02 May, 2013

Labour sets out their proposals for the economy

The spectre of local elections, a diminishing lead in the polls and a call to action from the former Labour PM Tony Blair, have seen Ed Miliband and team come under increasing pressure to set out what they would do should Labour win the general election in 2015.

Miliband has dubbed this his ‘alternative Queen’s speech’ with six bills on housing, finance, jobs, consumers, banking and immigration.

As always, the proposals include a mix of good and bad news for recruiters, and some measures where the jury’s still out.

• Under their finance bill, Labour propose a one year national insurance tax break for small businesses who want to take on new employees – a potential opportunity for recruiters across the board.

• They would seek to reverse the increase on VAT (temporarily at least) and for one year, VAT would be just 5{6060b2de664e4eaa3e7b7e86961ce2c4bbd7a29b6c1097abf8257a4e5b07383e} on home repairs and improvements.  Small businesses and families are expected to be the main benefactors, and those working in construction could expect business to be booming that year.

• A Compulsory Jobs Guarantee would be available to everyone unemployed for more than two years and a six month job for young people who have been out of work for over a year.

• Large employers winning a government procurement contract would have to offer apprenticeships – and again, it might be that recruiters could help deliver these opportunities.

• The major proposal in the banking bill was a British Investment Bank which would focus on supporting SMEs.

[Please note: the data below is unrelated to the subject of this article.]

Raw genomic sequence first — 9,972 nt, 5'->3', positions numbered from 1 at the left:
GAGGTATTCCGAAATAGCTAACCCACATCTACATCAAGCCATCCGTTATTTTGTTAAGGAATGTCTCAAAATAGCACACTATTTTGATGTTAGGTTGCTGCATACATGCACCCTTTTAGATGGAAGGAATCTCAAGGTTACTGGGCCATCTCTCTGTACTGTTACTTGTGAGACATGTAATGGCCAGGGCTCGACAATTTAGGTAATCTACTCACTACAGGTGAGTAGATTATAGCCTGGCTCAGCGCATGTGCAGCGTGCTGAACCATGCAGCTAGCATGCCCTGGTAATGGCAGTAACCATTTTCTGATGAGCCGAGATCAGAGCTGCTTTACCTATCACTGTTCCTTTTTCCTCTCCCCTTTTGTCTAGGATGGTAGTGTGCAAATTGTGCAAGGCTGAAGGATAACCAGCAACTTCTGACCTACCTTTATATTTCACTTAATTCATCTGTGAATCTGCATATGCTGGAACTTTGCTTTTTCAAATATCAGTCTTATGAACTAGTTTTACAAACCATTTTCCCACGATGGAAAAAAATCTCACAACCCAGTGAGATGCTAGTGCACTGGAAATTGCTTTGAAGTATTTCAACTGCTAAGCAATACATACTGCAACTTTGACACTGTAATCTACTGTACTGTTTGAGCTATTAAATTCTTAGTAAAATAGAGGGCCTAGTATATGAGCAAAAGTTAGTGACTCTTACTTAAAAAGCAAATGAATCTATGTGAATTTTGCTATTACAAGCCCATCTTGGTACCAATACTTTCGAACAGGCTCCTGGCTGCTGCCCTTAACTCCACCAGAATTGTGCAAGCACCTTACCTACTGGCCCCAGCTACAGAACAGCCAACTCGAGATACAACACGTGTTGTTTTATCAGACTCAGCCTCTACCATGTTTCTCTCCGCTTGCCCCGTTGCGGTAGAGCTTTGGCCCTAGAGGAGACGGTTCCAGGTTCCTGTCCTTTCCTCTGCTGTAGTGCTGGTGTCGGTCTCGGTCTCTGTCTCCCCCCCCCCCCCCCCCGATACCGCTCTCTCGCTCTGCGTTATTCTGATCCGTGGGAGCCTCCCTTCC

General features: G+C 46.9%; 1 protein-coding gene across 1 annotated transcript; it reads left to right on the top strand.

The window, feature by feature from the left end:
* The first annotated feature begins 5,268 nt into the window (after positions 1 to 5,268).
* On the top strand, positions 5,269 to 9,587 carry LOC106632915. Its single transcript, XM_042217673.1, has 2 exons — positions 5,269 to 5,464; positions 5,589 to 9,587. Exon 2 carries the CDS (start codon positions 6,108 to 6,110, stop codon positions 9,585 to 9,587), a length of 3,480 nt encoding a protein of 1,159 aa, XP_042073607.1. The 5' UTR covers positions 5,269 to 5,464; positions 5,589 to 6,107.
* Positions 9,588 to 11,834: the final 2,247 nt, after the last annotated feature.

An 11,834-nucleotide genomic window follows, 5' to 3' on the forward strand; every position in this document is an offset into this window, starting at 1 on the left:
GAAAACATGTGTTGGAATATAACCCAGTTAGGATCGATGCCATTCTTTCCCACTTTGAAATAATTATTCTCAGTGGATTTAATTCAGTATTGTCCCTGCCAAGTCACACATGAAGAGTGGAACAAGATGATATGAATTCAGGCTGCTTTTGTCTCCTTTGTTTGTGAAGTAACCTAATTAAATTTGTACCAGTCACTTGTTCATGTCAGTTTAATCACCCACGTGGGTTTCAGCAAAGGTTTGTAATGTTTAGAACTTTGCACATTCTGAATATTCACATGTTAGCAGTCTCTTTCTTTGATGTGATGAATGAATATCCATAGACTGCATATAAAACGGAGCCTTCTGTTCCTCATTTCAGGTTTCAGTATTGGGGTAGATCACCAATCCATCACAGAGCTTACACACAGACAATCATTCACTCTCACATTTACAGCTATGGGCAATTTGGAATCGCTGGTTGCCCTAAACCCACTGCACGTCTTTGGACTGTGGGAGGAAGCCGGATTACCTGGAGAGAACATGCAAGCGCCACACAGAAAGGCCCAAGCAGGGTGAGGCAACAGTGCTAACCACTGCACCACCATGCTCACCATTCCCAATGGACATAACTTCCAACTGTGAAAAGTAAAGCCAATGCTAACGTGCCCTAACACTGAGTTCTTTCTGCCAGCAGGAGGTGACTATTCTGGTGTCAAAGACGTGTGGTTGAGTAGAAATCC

• Any breach in paying the National Minimum Wage (NMW) would be dealt with by local councils, fines would be doubled and the Gangmasters Licensing Authority would be extended to other sectors where abuse is taking place.

For some of the measures, they are clear on how a Labour government would pay for the proposals. The youth jobs guarantee, for example, would be paid for by a new bank bonus tax. In other areas, it is less clear how they would achieve the intended results.  Reduced VAT on construction schemes could be a great incentive to increase spending but as the REC has consistently highlighted, finding enough skilled people to work on such projects will remain an issue.

Miliband received a lot of press coverage at the weekend for suggesting that there should be zones where employers would be encouraged to pay the living wage, rather than the National Minimum Wage and Andy Burnham took the opportunity to suggest that all zero hour contracts should be phased out.

In our view, it is absolutely right that where employers can afford to do so, they pay the living wage. But how they would decide what a company could or couldn’t afford to pay and then enforce this scheme still remains to be explained.

We will be covering the Queen’s Speech next Wednesday and giving you an update on what it will mean for the recruitment industry. Look out for further updates in the news section and follow us on twitter at www.twitter.com/RECPress. Credit: rec.uk.com

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